What attracted me to the novel was the fact that it makes surprising connections between Orient and Occident, weaving history and magic realism into a very colourful pattern, which, I think, tells us something about our shared cultural heritage. The enchantress of the title is Qara Köz, (supposedly) an aunt of the Mughal emperor Akbar the great. While reading the book, I wasn’t sure whether she was among the historic or the fictional characters, but just now a google search for her name brought up only references to the novel, so I guess she’s an imaginary person (just like Akbar’s favourite wife is imaginary within the novel).

At the court of Akbar arrives a European traveller who claims to be her son, although he is obviously too young for this to be true. The stranger tells an elaborate story to back up his claim, leading Qara Köz from the Mughal empire to Persia, then to Florence, where she meets historical figures including Niccolo Machiavelli, Andrea Doria, and the Medici princes, then to the New World, where the story-teller is born, who completes her circumnavigation of the globe.

Orient and Occident in Rushdie’s historical fantasy are equally violent and Machiavellian places, where nobody can trust anybody else. Celebrated military leaders typically die from treason within their own ranks. Everybody has to watch their back constantly, and the “enchantress” has to switch her allegiance repeatedly and walk the very fine line between being enchanting and being persecuted as a witch.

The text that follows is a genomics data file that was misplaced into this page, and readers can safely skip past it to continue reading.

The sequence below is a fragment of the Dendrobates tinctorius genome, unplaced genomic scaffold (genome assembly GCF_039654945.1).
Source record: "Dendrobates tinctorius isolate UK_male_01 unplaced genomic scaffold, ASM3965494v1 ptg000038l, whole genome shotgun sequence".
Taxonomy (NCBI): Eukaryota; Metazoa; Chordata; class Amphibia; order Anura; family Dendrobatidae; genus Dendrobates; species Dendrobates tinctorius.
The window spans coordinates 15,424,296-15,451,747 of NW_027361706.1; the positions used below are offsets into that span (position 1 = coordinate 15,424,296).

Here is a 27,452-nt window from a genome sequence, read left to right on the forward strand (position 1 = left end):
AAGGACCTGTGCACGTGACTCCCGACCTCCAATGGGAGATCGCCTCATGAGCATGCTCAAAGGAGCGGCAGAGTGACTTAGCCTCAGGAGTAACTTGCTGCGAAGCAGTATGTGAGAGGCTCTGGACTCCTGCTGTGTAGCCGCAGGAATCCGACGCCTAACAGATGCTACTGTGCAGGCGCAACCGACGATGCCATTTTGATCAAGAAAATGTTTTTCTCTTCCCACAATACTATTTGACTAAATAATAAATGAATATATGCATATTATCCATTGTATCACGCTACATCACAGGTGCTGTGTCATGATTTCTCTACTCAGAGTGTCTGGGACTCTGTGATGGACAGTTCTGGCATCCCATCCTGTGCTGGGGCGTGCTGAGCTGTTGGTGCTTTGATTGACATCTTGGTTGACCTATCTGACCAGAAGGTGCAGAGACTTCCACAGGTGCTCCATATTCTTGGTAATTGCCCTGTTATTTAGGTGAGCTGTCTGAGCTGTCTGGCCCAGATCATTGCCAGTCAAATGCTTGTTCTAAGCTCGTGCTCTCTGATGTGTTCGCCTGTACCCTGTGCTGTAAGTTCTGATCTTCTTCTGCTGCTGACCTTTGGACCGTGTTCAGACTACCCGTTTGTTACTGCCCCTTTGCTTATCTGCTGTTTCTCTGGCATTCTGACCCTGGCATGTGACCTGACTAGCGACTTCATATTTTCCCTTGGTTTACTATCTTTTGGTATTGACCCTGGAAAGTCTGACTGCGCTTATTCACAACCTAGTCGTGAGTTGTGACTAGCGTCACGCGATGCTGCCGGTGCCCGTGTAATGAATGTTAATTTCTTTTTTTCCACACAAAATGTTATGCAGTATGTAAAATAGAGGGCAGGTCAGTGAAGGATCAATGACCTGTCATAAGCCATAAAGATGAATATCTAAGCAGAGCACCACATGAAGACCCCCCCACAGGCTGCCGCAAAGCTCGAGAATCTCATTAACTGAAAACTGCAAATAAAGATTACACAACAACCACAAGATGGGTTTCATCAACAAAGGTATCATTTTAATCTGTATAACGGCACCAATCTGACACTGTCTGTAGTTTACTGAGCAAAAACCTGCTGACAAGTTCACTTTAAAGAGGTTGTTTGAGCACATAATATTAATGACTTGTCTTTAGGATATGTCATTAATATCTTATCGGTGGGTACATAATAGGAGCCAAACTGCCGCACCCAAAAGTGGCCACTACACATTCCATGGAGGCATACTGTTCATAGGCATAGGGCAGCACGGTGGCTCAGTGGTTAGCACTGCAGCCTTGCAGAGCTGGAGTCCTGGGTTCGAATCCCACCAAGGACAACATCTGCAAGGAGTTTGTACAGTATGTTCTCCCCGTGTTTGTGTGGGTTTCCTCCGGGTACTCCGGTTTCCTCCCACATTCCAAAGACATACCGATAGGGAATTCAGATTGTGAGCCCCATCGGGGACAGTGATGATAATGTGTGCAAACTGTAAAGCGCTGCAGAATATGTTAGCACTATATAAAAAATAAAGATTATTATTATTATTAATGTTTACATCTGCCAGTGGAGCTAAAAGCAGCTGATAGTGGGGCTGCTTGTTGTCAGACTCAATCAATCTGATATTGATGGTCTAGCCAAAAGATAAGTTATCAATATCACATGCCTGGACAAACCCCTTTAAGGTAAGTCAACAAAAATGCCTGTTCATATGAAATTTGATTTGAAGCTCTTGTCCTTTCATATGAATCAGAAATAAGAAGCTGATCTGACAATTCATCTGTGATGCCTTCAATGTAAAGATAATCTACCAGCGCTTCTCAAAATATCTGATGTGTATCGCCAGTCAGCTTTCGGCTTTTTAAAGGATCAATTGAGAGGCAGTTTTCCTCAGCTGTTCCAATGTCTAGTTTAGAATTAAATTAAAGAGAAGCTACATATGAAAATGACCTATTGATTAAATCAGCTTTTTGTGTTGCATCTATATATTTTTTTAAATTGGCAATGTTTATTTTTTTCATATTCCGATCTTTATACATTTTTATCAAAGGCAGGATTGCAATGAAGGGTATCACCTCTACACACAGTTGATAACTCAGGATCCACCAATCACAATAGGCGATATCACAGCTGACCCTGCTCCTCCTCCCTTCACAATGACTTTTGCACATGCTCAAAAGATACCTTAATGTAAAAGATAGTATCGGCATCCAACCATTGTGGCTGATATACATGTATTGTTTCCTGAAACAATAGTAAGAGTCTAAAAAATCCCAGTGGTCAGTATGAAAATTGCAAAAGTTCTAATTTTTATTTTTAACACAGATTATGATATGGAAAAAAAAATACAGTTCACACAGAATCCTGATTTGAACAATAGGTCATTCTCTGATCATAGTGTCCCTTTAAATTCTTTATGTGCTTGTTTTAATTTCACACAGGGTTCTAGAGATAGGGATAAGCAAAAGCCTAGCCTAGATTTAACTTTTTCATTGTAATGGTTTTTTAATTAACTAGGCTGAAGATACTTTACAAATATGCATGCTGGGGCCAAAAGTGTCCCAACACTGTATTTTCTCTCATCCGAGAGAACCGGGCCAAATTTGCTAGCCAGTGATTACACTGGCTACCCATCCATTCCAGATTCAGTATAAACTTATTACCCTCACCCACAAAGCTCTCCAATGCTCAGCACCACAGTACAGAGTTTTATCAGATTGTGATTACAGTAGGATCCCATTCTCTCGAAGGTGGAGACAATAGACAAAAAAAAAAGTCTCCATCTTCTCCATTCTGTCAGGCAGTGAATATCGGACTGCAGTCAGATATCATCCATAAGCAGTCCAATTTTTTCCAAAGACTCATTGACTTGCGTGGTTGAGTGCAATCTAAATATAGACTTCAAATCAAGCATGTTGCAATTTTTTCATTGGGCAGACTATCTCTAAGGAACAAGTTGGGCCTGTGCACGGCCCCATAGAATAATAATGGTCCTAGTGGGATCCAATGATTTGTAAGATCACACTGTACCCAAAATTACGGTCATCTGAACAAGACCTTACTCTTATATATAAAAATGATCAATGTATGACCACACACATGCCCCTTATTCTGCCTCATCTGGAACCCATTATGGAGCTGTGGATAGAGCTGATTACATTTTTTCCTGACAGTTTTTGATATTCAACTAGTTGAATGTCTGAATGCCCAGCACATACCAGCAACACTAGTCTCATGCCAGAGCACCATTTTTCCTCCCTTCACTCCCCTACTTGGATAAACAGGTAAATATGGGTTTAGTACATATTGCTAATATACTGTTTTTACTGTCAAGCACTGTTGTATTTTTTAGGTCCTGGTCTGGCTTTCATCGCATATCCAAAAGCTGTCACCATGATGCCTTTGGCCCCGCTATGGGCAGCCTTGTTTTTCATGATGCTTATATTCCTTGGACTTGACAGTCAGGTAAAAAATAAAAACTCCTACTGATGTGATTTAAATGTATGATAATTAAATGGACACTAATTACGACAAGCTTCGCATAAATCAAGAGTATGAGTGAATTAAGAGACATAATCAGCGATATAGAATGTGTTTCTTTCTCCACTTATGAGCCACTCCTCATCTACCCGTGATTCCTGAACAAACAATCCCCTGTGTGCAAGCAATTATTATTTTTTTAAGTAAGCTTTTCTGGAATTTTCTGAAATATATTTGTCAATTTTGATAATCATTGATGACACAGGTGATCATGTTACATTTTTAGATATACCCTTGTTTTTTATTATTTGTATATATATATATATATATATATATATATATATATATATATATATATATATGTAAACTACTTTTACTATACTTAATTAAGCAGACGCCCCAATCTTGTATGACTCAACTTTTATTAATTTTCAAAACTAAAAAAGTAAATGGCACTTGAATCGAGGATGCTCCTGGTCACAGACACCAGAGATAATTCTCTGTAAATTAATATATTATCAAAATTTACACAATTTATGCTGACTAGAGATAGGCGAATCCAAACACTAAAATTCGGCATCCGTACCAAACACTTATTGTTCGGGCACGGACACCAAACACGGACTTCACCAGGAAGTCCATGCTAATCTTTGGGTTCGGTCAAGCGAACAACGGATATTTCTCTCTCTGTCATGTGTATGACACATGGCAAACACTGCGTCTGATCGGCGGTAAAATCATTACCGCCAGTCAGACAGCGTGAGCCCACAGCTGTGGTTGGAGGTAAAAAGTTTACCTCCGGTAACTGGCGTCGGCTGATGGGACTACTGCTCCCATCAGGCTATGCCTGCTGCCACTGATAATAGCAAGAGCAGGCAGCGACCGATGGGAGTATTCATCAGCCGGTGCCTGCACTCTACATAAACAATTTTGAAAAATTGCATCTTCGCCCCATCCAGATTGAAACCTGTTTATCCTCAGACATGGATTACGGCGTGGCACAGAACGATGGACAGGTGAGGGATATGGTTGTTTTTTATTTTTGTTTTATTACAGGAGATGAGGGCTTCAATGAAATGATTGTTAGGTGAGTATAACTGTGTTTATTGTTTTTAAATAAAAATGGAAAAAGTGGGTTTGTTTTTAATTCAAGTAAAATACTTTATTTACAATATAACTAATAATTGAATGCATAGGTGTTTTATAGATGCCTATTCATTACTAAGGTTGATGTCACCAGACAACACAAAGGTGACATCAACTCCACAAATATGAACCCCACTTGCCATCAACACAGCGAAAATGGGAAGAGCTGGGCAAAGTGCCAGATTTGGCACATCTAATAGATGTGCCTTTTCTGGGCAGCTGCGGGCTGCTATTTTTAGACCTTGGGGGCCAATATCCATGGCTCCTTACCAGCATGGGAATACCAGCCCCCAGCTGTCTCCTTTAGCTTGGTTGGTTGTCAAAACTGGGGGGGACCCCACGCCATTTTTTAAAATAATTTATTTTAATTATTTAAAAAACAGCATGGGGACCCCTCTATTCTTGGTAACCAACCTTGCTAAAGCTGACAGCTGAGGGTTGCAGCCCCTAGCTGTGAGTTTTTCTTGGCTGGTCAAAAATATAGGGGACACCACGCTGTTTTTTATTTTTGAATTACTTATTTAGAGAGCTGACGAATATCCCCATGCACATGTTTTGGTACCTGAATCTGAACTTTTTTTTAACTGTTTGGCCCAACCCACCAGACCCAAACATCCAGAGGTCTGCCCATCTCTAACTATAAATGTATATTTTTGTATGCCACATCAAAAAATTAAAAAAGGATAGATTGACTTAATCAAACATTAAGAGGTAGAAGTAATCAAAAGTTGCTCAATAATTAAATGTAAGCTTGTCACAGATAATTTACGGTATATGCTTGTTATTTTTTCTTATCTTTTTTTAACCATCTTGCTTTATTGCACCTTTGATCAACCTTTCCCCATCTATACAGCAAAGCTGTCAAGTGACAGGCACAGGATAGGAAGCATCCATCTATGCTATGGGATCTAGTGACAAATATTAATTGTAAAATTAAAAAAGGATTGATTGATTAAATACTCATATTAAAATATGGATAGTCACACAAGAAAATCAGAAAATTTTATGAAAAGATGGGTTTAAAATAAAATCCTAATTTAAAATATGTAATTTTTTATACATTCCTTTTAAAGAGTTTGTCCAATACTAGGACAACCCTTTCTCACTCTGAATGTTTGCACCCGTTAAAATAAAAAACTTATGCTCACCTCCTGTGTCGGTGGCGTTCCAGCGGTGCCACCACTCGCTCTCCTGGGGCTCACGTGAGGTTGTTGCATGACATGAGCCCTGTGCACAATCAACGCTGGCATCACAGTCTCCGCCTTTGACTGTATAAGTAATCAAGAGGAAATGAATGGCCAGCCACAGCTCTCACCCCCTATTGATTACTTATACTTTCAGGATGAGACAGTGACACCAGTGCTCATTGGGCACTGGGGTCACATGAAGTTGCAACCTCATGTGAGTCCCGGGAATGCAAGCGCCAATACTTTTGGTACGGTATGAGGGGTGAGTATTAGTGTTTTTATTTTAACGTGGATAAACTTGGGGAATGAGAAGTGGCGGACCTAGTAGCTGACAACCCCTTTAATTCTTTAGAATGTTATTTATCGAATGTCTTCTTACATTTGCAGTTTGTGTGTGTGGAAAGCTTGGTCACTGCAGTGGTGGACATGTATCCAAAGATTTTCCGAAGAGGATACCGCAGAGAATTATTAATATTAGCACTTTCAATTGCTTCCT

It is fascinating to see a synopsis of the histories that are normally treated as though they had happened on different planets, even though there definitely were trade connections, and thus must have been people who moved between the different cultures flowering in distant parts of the world.

I generally think that Europeans tend to be in denial about the influence that oriental culture, promoted by the Arabs in Spain and by the Turks at the Eastern borders of Christian Europe, had on our cultural evolution. Too keen to define itself as the Christian Occident against the Islamic Orient, Europe failed to appreciate the good things the Islamic world had to offer, e.g. Islamic science in the Dark Ages, when there was not much European science happening at all.

Therefore, this tale of two cultures projects a very interesting light on renaissance history (familiar in the European part, and new to me in the Indian part). Of course one could also read it as a fable reflecting modern cultural conflicts.